News reached Tonneboijier that Badu Bonso II had killed Maasen and Cremer. He mobilized forces and matched to Ahanta to have Badu Bonso II arrested by himself. Badu Bonso II also mobilized forces and met Tonneboijier and his forces at Takoradi. In 30 minutes, Badu Bonsu II had Tonneboijier killed and masscred his forces. It is said that Tonneboijier fled to Fort Tacaray but Badu Bonso II pursued and struck him to death at the entrance of the Fort. 

In February 1837, news reached Hague, the capital of the Netherlands that Badu Bonso II had killed Tonneboijier and several Dutch officials in the Gold Coast. William I quickly conveyed meetings and selected Gen. Jan Verveer to lead an expedition of 200 mercenaries to Ahanta to quell what they described as rebellion. The expedition landed in Elmina in May 1838 and in the days that followed, Gen. Jan Verveer would go round and mobilize local forces from Fante, Wassa, Sekondi, Axim and other tribes in addition to the 200 mercenaries he brought from Hague in his bid to launch an attack on Badu Bonso II. 

In July 1838, Gen. Verveer and his forces set for Ahanta. After a fierce battle between Badu Bonso II and his forces, Badu Bonsu II was arrested on 26th July 1838. He was brought to Butre and after what the Dutch called public trial and conviction, they hanged Badu Bonso II to death on 27th July 1838 at the exact spot he earlier killed Maasen and Adrian Cremer. A medical officer at Elmina castle called Schillet removed his head and placed it in Formahyde jar and they took it to Elmina and later sent it to Hague. The only reason Schillet was assigned for removing Badu Bonso II’s head was for curiosity’s sake. Several Ahanta royals particularly from Busua and Takoradi were also taken along and in August 1838, some of them were hanged at Elmina. The remaining were placed on board a ship to the Dutch West Indies.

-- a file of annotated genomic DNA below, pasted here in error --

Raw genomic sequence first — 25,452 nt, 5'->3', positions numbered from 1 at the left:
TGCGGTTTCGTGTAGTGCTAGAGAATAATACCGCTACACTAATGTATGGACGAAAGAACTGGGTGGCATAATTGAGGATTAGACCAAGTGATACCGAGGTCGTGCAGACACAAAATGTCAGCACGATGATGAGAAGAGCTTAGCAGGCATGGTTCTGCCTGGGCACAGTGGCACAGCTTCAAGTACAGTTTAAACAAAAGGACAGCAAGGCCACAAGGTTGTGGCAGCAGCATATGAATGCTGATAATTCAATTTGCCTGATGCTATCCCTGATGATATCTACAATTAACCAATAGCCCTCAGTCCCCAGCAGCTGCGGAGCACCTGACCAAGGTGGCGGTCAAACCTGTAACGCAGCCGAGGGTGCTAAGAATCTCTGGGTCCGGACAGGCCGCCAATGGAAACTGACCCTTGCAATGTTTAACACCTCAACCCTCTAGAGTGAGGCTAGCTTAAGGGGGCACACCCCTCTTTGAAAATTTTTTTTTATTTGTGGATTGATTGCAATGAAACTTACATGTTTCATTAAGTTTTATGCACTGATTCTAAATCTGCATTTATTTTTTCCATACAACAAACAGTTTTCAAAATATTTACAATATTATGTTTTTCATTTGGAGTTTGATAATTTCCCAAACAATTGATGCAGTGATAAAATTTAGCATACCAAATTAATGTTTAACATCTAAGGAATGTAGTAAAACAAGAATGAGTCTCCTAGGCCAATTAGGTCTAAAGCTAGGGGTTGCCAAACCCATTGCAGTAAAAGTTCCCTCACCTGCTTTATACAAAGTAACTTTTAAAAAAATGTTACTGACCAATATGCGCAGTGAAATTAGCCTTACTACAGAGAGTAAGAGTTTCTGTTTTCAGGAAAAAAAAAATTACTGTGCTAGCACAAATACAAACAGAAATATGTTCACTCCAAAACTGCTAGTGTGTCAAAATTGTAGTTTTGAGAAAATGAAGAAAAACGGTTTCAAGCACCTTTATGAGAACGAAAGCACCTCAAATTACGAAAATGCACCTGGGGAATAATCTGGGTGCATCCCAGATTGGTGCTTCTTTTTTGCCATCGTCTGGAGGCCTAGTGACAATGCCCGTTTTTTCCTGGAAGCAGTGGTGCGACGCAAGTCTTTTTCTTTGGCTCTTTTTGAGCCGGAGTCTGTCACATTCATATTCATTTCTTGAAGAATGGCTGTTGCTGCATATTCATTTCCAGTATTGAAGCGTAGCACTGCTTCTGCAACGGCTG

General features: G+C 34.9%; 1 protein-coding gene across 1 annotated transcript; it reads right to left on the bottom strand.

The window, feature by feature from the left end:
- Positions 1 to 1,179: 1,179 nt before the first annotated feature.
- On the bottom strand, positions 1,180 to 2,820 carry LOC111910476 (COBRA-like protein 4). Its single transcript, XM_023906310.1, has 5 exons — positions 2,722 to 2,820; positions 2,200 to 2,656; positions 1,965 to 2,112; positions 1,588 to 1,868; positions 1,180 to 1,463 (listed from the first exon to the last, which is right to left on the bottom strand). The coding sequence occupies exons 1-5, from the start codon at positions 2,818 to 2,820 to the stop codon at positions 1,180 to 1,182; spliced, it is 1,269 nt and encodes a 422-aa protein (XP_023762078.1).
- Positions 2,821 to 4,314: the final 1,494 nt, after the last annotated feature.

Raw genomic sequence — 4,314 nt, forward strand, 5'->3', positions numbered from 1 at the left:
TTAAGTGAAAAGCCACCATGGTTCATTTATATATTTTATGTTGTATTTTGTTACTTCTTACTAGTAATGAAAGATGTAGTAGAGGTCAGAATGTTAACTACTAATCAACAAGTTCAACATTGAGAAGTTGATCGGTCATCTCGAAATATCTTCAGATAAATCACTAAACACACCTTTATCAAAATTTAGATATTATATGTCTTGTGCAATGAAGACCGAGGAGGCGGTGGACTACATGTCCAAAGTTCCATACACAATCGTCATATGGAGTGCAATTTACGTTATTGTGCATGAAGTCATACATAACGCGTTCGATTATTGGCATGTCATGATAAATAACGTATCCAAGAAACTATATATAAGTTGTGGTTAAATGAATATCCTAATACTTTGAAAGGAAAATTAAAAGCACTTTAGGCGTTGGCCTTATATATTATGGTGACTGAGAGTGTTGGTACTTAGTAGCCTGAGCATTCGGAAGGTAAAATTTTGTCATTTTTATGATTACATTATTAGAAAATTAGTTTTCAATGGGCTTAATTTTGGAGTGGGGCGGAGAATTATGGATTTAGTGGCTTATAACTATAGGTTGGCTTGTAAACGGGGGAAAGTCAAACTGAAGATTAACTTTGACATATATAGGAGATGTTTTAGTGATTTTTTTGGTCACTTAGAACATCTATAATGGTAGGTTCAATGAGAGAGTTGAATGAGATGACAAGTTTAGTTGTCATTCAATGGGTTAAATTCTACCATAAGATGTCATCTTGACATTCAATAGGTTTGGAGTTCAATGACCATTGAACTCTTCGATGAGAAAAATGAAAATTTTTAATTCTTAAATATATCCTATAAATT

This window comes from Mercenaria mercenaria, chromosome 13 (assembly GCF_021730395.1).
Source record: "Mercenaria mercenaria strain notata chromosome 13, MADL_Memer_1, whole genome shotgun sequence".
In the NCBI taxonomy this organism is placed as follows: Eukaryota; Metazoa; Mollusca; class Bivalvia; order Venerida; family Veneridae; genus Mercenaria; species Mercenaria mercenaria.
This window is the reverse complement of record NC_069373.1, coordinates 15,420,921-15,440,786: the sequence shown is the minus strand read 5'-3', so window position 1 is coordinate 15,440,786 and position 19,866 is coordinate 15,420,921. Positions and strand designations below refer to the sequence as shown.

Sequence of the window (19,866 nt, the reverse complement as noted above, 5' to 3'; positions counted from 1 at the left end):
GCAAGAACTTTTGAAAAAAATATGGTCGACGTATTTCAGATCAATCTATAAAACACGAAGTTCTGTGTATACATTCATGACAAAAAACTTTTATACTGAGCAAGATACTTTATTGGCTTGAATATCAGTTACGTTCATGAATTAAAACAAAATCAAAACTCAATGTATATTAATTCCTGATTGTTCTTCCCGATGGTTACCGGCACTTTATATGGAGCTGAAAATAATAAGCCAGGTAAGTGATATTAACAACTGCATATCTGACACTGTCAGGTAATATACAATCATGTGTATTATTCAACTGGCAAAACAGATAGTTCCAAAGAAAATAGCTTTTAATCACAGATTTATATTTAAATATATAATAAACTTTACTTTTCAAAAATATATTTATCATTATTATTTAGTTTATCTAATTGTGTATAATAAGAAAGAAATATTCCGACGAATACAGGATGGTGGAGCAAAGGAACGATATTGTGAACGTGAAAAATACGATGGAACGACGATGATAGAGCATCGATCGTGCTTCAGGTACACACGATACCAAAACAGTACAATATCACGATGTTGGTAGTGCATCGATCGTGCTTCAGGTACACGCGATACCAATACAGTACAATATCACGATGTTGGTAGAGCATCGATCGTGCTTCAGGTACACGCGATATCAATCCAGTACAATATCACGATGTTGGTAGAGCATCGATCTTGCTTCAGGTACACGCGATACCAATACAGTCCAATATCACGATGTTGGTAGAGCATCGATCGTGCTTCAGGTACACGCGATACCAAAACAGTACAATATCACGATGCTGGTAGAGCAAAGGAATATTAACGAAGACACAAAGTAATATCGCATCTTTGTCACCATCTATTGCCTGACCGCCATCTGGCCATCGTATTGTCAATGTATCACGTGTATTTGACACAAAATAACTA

Busua and Takoradi were completely destroyed and several Ahanta people fled. Many towns went extinct and for 10 years, there was no Ahanta king until Hima Dekyi of Dixcove ensured that a king was put on the throne later. The newly installed king died shortly and other successive kings were going to die in very unexplained circumstances. The mysterious deaths of the successive kings triggered fears among the royals of Busua especially the women. It was so fearful that royal women started hiding their male children to prevent them from being installed as kings. Others also fled Busua with their male children and never returned.

In April 1872, the Dutch sold all their trade possessions in Ahanta to the English and left Ahanta for good. They left Ahanta with divisions and confusions that have lasted to date. Exactly today is 183 years since the Dutch invasion of Ahanta and the death of Badu Bonso II.